Characters act in stupid ways, have ridiculous motivations (Pete Postlethwaite tries his best in a really bizarre role as a big game hunter who wants to hunt a T-Rex until he doesn’t) and there are entire scenes that fail to stand up to even basic logic – there’s a supposed T-Rex attack on a boat which leads to all kinds of completely impossible carnage, given where the animal is being kept, that we only see the aftermath of (the hand on the wheel is particularly illogical, let alone all of the bodies dotted around outside the hold, which the T-Rex is bafflingly trapped in).

The final act’s T-Rex city rampage is ridiculous and devoid of much in the way of peril, shoehorning the protagonist characters back into the action where they’re not needed.

A number of scenes feel like retreads of stuff we already saw – but better – in the first film, and in some cases the overly ambitious nature of the CGI results in effects that look worse than those in the original Jurassic Park. It’s not just the dinosaurs that suffer from this; there’s a sequence with a truck, a cliff and three idiots on a rope that is terrible from an effects point of view, at least at the climax of the scene.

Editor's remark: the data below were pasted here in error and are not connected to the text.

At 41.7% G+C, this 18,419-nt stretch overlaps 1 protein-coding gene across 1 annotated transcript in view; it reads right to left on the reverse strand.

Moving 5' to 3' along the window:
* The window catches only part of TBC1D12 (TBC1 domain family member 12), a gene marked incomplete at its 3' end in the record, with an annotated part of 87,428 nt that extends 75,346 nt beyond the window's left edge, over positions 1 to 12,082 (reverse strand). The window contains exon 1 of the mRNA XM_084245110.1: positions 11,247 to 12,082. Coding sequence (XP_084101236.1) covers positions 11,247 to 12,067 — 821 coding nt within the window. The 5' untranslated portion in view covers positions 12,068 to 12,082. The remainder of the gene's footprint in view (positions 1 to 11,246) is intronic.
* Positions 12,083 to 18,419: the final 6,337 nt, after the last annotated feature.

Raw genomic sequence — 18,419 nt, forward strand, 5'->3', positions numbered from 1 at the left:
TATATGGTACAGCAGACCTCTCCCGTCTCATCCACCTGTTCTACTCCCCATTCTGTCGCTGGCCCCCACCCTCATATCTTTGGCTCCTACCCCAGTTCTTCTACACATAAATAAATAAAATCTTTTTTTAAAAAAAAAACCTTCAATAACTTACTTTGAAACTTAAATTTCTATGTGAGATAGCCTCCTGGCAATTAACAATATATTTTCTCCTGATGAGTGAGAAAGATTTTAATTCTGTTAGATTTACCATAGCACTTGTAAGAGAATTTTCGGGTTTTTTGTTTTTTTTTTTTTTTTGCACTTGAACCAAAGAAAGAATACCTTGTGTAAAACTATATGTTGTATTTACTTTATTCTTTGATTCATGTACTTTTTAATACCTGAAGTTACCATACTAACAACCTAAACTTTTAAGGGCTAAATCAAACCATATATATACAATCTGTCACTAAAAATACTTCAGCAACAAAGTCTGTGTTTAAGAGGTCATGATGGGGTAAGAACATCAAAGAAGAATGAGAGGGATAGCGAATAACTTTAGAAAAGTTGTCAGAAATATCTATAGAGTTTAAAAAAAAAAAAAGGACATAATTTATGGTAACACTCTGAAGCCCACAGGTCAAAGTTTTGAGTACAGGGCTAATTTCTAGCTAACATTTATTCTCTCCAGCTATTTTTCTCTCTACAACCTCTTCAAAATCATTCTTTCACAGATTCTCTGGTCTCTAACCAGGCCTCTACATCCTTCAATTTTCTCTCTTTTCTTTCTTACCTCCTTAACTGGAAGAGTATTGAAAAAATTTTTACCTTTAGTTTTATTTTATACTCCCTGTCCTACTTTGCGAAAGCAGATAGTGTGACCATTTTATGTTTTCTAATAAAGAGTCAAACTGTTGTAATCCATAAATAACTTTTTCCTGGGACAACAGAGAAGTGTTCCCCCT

That said, there are some dinosaur effects – both practical and CGI – that still look very impressive even now.

Though Janusz Kaminski’s cinematography is very bright and gives the film an oddly desaturated look (in contrast to the much more vibrant visuals of Jurassic Park), the dinosaur safari sequence benefits from this approach, with the CG dinosaurs looking brilliant at several points – despite their age at this point in time.

The raptors are the star of the show here, it has to be said. They’re central to one of the most cleverly shot sequences – with them stalking humans through long grass – and looking pretty impressive throughout.